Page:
Saturday, November 28, 2009

More canning: Pumpkins and turkey broth

Thanksgiving dinner for 15? It's a cinch.

45 pie pumpkins? Help!

Thanks to a friend who had too many pie pumpkins DH and I spent Friday canning pumpkin. And, as always, I saved the turkey carcass from Thanksgiving to make turkey broth for canning so Friday's kitchen output included 39 quarts of pumpkin plus 7 quarts of turkey broth.

DS claimed one pumpkin for carving. Why restrict jack o'lanterns to Halloween? After all, that would leave us with only 44 pumpkins. Every little bit helps, you know.

DH began cutting up pumpkins by 11 a.m. He started out cheerful and slightly goofy. In other words, normal.

He continued carving pumpkins for canning till mid-afternoon when he took DS roller skating, fulfilling a long-promised treat and leaving me with the first batch of pumpkin in the pressure canner plus several pumpkins seeded and sliced and waiting to be peeled, chopped and par-boiled.

All the pumpkin guts and peels went to the animals. The chickens scratched through the stringy seeds and the sheep and Andy found some of the peels palatable. Pumpkin seeds are a natural wormer so I'm saving some of them to grind and add to feed later in the winter, too. I'm wondering if they'd be useful in treating roundworms in T-cat. We can't keep him from indulging in small rodents and sometimes wild birds so he often shows signs of worms as often as once a year.

I used our new All-American pressure canner which is tall enough to allow a double-stack of quart jars. The first batch only had 12 quarts, though, as I misjudged how much pumpkin to heat for jarring.

The second canner held a full 14 quarts. And the last canner of pumpkin for the evening held 13 quarts. It was short one quart because we stopped after prepping 23 pumpkins so I'd still have time to process the turkey broth which had simmered in the roaster oven for most of the afternoon.

Turkey broth only requires 25 minutes for processing in the pressure canner but pumpkin takes 90 minutes and what with bringing the canner up to pressure each time, processing for the required time and then allowing for cool down till the pressure subsides, only to start the process over again, we were up till after midnight.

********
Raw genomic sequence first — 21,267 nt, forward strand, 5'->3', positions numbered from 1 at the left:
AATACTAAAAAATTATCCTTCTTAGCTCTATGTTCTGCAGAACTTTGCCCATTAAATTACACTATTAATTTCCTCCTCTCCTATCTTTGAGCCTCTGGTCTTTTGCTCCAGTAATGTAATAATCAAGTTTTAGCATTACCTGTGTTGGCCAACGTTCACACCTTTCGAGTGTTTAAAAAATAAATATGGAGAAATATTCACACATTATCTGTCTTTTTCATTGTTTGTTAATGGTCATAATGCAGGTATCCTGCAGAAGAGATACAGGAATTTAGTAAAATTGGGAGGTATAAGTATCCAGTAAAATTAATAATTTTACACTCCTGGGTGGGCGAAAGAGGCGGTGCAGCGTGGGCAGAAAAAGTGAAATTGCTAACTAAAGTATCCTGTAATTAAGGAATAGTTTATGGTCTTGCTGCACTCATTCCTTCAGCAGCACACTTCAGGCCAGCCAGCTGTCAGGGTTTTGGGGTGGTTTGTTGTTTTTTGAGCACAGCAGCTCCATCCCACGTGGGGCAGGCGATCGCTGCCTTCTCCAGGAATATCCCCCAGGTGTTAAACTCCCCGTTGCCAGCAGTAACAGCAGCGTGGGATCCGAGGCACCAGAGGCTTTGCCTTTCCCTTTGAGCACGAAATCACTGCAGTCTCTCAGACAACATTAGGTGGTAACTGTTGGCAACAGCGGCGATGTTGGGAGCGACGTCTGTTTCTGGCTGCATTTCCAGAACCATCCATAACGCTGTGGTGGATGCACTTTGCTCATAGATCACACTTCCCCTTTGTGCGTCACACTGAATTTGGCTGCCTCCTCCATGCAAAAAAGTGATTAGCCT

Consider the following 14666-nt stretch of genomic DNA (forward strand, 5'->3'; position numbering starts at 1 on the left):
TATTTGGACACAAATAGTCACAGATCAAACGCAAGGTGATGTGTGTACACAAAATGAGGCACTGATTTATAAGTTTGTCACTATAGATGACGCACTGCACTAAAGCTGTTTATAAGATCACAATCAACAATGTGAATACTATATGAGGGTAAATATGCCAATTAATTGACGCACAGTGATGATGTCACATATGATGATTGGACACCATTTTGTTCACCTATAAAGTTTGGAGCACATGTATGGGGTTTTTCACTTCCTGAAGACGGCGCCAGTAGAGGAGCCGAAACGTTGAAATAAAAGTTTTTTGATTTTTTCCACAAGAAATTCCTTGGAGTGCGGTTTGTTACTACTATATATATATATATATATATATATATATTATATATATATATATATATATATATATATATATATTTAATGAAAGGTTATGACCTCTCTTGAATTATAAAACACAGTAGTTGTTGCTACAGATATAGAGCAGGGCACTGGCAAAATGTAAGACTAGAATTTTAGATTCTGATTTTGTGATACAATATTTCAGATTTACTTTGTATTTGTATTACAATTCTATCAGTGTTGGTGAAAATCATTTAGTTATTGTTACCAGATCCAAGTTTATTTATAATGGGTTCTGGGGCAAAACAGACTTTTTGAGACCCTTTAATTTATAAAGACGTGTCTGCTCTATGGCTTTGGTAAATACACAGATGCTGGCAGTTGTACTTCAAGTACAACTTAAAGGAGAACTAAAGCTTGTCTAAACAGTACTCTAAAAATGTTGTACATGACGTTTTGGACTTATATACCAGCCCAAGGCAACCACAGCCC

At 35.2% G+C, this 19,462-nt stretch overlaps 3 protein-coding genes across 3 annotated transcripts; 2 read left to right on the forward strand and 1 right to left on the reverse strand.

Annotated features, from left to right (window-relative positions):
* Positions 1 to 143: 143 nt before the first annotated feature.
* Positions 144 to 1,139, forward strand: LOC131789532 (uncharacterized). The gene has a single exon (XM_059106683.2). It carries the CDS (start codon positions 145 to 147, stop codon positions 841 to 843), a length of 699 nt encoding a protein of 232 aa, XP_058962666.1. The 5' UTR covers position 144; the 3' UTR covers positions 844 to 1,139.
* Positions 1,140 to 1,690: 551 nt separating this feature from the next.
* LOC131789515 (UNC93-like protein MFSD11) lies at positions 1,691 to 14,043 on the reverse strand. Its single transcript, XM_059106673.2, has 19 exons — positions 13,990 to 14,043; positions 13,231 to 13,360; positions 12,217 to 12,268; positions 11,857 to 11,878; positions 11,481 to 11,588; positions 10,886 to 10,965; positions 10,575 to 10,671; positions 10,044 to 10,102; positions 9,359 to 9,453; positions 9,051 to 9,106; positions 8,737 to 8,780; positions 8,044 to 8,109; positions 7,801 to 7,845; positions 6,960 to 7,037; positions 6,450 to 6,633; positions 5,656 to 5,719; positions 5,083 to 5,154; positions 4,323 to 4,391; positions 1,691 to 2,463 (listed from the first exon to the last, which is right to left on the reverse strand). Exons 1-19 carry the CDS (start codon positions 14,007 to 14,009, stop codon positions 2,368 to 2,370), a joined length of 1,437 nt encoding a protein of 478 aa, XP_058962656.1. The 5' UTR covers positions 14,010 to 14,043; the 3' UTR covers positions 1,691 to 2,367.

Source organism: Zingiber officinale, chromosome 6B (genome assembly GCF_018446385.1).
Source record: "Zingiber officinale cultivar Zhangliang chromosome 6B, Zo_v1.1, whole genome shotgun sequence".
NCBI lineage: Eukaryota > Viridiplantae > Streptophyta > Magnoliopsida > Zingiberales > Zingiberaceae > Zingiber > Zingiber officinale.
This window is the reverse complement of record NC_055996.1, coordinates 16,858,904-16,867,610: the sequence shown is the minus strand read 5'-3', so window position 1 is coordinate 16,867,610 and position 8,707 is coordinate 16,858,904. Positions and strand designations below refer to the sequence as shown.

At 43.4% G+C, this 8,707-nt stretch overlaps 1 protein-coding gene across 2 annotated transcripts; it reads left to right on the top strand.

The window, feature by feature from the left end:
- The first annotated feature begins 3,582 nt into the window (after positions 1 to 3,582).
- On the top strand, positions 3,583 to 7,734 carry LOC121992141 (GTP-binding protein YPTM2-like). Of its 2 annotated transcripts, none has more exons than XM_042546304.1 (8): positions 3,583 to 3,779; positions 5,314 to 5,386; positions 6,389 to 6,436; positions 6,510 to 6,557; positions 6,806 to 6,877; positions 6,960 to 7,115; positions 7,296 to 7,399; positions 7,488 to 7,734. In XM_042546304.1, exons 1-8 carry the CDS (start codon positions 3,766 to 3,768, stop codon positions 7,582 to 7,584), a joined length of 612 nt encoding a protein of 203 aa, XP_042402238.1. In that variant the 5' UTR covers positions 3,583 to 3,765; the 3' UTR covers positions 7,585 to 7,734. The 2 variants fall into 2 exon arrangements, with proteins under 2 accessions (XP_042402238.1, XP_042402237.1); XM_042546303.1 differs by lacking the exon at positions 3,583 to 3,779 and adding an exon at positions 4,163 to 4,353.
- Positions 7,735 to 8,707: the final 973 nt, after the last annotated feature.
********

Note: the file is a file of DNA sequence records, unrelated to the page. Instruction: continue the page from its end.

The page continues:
But I love knowing I have all those jars of pumpkin and broth ready to go into the pantry.

Since DH and DS had their monthly wargaming gathering at the county library Saturday afternoon, I decided to take the afternoon off from canning, too. I spent the time writing out a draft and winding the warp for some kitchen towels I want to weave. The 21 remaining pumpkins will keep till Monday.

We like pumpkin pie all year 'round but I don't make it with the crust. And my sister adapted a traditional pumpkin pie recipe to use half the amount of sugar and milk so DH can argue, somewhat successfully, that pumpkin pie is even suitable for breakfast.

Pumpkin Pie W/O Crust

1 quart home-canned pumpkin, drained and mashed
29 ounces commercially-canned pumpkin
4 eggs, lightly beaten
1 can (14 ounces) sweetened condensed milk
1 can (12 ounces) evaporated milk AND 3/4 cup sugar
2 teaspoons ground cinnamon
1 teaspoon ground ginger
1 teaspoon ground nutmeg
1/2 teaspoon ground cloves

Preheat oven to 325°F. Lightly oil two 7x11-inch baking dishes.

Whisk ingredients together in order listed. Pour into prepared pans.

Place in oven and bake for 45 to 50 minutes or until knife inserted near center comes out clean.

Note: Substitute up to 1 cup honey or maple syrup for sugar, if desired. Make require slightly longer baking with either of those substitutions.

Friday, November 27, 2009

Thanksgiving dinner

As usual we hosted family and friends for Thanksgiving dinner on Thursday afternoon. Ever year we try to streamline the job and this year was one of the easiest feasts we've managed.

I brined the turkey Wednesday night and, in keeping with our goal to get as much as possible done before guests arrive, went on to put green beans and a cayenne pepper pod into a slow cooker, added garden-fresh red cabbage with apples to another crock, and steamed just-picked spinach for a bowl of dip. DH made wholegrain bread and make-ahead mashed potatoes, then pared carrots and celery and the ingredients for a fruit salad. I also brewed a gallon of tea and squeezed lemons for another gallon of lemonade so they would have time to chill before serving. DS spent Wednesday afternoon at his grandmother's baking pumpkin pies, Japanese fruit pies (recipe follows) and a batch of sugar cookies.

On Thursday I roasted the turkey along with a pan of dressing while DH opened a jar of the pickled beets canned earlier this year and packages of the few items we couldn't grow and/or prepare ourselves: pimiento-stuffed green olives, black olives and a bag of potato chips. My sister brought a pan of cheese-y corn pudding and Mom showed up early to make the gravy.